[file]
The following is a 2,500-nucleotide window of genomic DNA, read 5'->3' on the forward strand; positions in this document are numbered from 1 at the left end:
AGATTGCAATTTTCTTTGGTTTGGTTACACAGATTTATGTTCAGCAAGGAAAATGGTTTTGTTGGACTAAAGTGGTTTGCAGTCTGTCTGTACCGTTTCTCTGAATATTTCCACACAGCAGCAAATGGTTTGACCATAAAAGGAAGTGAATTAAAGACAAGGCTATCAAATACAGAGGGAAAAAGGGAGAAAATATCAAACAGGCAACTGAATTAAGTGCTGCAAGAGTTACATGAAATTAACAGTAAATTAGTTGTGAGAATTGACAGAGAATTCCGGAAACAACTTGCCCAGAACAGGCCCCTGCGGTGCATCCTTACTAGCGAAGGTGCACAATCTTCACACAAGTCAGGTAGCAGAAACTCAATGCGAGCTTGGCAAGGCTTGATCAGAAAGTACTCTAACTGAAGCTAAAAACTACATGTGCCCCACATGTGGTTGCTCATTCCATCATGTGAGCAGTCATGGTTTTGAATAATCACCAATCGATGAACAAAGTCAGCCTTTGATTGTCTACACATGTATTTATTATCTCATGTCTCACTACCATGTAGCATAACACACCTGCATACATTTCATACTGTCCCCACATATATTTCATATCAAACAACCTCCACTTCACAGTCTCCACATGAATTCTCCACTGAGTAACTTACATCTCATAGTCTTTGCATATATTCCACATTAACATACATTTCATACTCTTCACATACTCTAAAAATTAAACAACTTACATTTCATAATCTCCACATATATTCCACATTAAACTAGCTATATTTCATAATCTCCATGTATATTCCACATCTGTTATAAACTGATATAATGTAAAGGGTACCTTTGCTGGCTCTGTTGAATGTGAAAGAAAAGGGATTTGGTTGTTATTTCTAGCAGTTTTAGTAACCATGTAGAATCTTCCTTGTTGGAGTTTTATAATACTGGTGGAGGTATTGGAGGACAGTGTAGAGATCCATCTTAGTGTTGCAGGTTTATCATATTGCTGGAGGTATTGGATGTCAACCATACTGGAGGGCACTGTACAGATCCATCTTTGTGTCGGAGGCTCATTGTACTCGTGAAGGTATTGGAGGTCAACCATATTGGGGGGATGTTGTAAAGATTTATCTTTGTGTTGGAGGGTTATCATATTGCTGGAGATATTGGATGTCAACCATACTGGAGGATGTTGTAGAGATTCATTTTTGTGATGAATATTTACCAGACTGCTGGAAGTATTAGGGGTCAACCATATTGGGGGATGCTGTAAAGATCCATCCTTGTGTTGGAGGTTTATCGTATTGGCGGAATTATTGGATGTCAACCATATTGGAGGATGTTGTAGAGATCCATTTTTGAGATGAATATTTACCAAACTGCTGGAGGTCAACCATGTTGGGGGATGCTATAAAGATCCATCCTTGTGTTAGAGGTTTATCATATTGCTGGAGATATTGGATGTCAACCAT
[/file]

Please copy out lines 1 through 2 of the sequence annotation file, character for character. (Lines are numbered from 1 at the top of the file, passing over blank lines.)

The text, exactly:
The following is a 2,500-nucleotide window of genomic DNA, read 5'->3' on the forward strand; positions in this document are numbered from 1 at the left end:
AGATTGCAATTTTCTTTGGTTTGGTTACACAGATTTATGTTCAGCAAGGAAAATGGTTTTGTTGGACTAAAGTGGTTTGCAGTCTGTCTGTACCGTTTCTCTGAATATTTCCACACAGCAGCAAATGGTTTGACCATAAAAGGAAGTGAATTAAAGACAAGGCTATCAAATACAGAGGGAAAAAGGGAGAAAATATCAAACAGGCAACTGAATTAAGTGCTGCAAGAGTTACATGAAATTAACAGTAAATTAGTTGTGAGAATTGACAGAGAATTCCGGAAACAACTTGCCCAGAACAGGCCCCTGCGGTGCATCCTTACTAGCGAAGGTGCACAATCTTCACACAAGTCAGGTAGCAGAAACTCAATGCGAGCTTGGCAAGGCTTGATCAGAAAGTACTCTAACTGAAGCTAAAAACTACATGTGCCCCACATGTGGTTGCTCATTCCATCATGTGAGCAGTCATGGTTTTGAATAATCACCAATCGATGAACAAAGTCAGCCTTTGATTGTCTACACATGTATTTATTATCTCATGTCTCACTACCATGTAGCATAACACACCTGCATACATTTCATACTGTCCCCACATATATTTCATATCAAACAACCTCCACTTCACAGTCTCCACATGAATTCTCCACTGAGTAACTTACATCTCATAGTCTTTGCATATATTCCACATTAACATACATTTCATACTCTTCACATACTCTAAAAATTAAACAACTTACATTTCATAATCTCCACATATATTCCACATTAAACTAGCTATATTTCATAATCTCCATGTATATTCCACATCTGTTATAAACTGATATAATGTAAAGGGTACCTTTGCTGGCTCTGTTGAATGTGAAAGAAAAGGGATTTGGTTGTTATTTCTAGCAGTTTTAGTAACCATGTAGAATCTTCCTTGTTGGAGTTTTATAATACTGGTGGAGGTATTGGAGGACAGTGTAGAGATCCATCTTAGTGTTGCAGGTTTATCATATTGCTGGAGGTATTGGATGTCAACCATACTGGAGGGCACTGTACAGATCCATCTTTGTGTCGGAGGCTCATTGTACTCGTGAAGGTATTGGAGGTCAACCATATTGGGGGGATGTTGTAAAGATTTATCTTTGTGTTGGAGGGTTATCATATTGCTGGAGATATTGGATGTCAACCATACTGGAGGATGTTGTAGAGATTCATTTTTGTGATGAATATTTACCAGACTGCTGGAAGTATTAGGGGTCAACCATATTGGGGGATGCTGTAAAGATCCATCCTTGTGTTGGAGGTTTATCGTATTGGCGGAATTATTGGATGTCAACCATATTGGAGGATGTTGTAGAGATCCATTTTTGAGATGAATATTTACCAAACTGCTGGAGGTCAACCATGTTGGGGGATGCTATAAAGATCCATCCTTGTGTTAGAGGTTTATCATATTGCTGGAGATATTGGATGTCAACCAT